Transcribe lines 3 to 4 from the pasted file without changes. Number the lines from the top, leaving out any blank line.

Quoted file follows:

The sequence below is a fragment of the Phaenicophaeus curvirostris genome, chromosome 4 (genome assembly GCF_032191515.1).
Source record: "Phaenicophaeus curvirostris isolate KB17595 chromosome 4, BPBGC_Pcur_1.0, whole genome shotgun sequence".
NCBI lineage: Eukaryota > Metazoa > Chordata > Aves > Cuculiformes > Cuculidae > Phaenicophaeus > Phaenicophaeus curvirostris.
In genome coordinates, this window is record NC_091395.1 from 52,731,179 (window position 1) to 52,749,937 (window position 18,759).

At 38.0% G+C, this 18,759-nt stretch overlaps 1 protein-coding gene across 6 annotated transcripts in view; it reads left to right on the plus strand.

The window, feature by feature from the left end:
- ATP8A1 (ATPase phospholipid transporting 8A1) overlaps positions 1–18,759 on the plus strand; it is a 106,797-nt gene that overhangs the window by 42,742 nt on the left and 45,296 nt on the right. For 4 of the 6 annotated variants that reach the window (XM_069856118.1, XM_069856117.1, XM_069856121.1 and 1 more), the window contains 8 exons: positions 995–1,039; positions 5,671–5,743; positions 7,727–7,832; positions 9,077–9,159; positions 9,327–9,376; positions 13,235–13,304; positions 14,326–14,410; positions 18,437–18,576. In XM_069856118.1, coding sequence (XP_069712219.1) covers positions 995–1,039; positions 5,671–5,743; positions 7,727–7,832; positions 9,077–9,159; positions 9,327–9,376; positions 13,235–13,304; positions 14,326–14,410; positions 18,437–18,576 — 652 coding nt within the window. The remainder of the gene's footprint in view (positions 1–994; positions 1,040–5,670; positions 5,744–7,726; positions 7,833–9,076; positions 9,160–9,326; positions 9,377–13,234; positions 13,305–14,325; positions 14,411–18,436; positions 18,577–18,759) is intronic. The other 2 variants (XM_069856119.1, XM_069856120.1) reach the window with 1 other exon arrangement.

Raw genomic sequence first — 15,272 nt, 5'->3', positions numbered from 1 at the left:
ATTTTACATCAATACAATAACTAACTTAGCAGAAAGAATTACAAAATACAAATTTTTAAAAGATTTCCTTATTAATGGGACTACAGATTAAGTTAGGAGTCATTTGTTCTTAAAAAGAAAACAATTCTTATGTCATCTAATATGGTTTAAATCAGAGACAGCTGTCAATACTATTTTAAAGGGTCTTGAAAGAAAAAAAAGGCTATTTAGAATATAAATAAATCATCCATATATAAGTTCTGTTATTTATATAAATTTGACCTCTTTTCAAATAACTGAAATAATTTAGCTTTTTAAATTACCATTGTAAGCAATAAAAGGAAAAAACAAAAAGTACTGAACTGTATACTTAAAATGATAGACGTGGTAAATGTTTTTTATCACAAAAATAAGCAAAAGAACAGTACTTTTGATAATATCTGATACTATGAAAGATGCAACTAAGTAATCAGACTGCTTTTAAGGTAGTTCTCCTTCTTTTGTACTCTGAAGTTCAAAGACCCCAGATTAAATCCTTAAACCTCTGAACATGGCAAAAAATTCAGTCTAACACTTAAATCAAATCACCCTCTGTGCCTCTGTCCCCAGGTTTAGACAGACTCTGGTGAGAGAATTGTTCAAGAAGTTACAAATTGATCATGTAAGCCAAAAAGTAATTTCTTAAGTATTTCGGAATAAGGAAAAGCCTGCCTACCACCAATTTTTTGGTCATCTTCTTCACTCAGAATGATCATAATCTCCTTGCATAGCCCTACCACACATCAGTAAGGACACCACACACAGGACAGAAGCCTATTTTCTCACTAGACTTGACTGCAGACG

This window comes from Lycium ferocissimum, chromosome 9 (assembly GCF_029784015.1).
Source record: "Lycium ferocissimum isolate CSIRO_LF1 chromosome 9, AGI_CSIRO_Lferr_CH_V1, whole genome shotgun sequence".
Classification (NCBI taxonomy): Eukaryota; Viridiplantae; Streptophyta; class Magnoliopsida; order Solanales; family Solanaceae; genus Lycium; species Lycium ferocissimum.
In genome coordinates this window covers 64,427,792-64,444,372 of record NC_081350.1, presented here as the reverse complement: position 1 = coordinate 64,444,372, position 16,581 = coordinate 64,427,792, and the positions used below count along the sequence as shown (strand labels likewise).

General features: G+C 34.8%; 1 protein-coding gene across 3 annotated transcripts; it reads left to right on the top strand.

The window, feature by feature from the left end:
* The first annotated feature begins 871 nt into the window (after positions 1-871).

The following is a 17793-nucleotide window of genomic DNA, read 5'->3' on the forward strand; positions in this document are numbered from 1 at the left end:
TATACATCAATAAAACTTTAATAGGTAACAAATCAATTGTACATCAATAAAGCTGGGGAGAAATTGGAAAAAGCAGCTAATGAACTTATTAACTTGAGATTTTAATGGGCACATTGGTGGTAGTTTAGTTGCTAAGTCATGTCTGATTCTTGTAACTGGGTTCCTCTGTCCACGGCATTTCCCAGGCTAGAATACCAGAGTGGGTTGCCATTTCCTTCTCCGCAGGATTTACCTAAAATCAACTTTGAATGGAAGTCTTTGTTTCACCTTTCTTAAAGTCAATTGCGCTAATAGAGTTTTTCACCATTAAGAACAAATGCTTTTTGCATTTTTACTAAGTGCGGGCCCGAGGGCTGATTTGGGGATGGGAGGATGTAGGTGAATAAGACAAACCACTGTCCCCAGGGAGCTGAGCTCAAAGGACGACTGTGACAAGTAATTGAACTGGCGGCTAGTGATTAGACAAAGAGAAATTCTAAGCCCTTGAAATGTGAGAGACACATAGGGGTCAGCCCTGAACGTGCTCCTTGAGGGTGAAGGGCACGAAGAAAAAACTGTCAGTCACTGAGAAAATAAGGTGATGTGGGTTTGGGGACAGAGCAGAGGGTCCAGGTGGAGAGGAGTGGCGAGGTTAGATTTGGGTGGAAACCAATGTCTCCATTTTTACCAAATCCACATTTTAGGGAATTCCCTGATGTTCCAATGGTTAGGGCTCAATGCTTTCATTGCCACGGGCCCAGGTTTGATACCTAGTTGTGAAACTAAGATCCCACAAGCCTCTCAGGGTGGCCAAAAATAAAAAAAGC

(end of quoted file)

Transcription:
NCBI lineage: Eukaryota > Metazoa > Chordata > Aves > Cuculiformes > Cuculidae > Phaenicophaeus > Phaenicophaeus curvirostris.
In genome coordinates, this window is record NC_091395.1 from 52,731,179 (window position 1) to 52,749,937 (window position 18,759).